Full or partial blindness, is a scary, debilitating condition, caused by damage to the optic nerve which carries impulses formed by the retina to the brain. Once damaged, the condition is irreversible … Or so doctors thought. That is, until a group of scientists recently succeeded in helping mice regain sight after destroying their optic nerves.
Andrew Huberman, an associate professor of neurobiology at Stanford University, and his team studied a group of mice as the scientists made their best efforts to repair the optic nerve. After crushing the optic nerve in one eye of each mouse, the extensions sent out by nerve cells from the eye to the brain began to shrivel, resulting in blindness. Huberman found, however, that a combination of nerve-growing chemicals and visual stimulation of the nerve encouraged the extensions, called axons, to re-stretch. Based on this new discovery, scientist were able to re-connect the extensions with the correct parts of the brain, effectively restoring vision to the mice.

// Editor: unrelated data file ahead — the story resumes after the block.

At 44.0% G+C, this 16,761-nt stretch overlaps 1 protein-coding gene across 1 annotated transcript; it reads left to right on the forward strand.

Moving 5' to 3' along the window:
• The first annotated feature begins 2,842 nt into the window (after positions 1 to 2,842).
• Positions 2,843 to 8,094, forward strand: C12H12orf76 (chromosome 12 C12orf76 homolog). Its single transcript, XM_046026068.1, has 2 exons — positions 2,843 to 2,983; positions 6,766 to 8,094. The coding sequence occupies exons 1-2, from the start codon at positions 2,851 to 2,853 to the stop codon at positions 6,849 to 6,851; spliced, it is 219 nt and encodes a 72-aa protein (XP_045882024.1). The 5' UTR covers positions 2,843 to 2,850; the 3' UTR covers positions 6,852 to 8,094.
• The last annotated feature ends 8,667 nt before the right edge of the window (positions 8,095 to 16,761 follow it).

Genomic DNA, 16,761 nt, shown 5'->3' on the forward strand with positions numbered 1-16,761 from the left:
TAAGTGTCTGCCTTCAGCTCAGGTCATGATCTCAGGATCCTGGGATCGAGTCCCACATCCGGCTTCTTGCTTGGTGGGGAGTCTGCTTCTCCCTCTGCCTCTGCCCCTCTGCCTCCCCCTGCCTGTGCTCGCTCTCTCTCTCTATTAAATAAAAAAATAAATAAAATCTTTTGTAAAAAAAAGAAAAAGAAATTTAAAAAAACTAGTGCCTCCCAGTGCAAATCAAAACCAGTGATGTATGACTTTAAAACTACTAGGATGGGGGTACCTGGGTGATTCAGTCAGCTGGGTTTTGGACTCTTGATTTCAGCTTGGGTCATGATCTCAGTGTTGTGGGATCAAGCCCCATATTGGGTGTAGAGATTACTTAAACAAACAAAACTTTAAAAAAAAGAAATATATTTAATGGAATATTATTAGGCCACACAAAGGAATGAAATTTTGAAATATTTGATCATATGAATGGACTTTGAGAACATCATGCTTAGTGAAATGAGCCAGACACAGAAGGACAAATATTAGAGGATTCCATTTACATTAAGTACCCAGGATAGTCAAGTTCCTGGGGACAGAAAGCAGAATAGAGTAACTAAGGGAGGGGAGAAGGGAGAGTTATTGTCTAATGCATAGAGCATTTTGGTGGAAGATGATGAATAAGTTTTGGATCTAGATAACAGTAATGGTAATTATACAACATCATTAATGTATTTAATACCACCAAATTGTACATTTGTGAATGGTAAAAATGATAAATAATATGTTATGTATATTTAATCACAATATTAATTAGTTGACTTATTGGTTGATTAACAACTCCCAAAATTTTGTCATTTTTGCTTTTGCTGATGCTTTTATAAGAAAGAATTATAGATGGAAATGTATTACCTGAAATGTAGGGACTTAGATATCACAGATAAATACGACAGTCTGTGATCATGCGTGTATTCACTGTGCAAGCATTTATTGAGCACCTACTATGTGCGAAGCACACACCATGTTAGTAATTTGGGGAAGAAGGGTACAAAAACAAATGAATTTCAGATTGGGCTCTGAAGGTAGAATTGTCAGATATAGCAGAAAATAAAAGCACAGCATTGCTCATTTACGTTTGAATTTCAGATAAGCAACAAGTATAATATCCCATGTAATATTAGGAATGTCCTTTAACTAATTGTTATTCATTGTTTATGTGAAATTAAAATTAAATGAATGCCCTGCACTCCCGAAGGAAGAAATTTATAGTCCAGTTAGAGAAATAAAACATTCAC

Three weeks after the nerves were damaged, the axons appeared to be extending back into the brain from the eye. The mice experienced a 500-fold increase in axon regrowth after the scientist’s efforts, including exposing the mice to moving bars on a screen to keep damaged axons stimulated for extension. This is the first account of any such results.
This experiment led the scientists to conclude that neurons can, in fact, regenerate and form correct patterns to re-connect to the brain – something leaders in the field had often speculated. “Neurons remember the way home; they never forget,” says Huberman.
The next crucial step is for scientists to translate the results to blindness in humans. Huberman’s goal is to, “see something positive in humans within five years.” With the help of Huberman’s team and further research, the results of this ground-breaking study could spell hope for millions suffering full or partial blindness around the world. We look forward with anticipation to seeing this story develop in the coming years.
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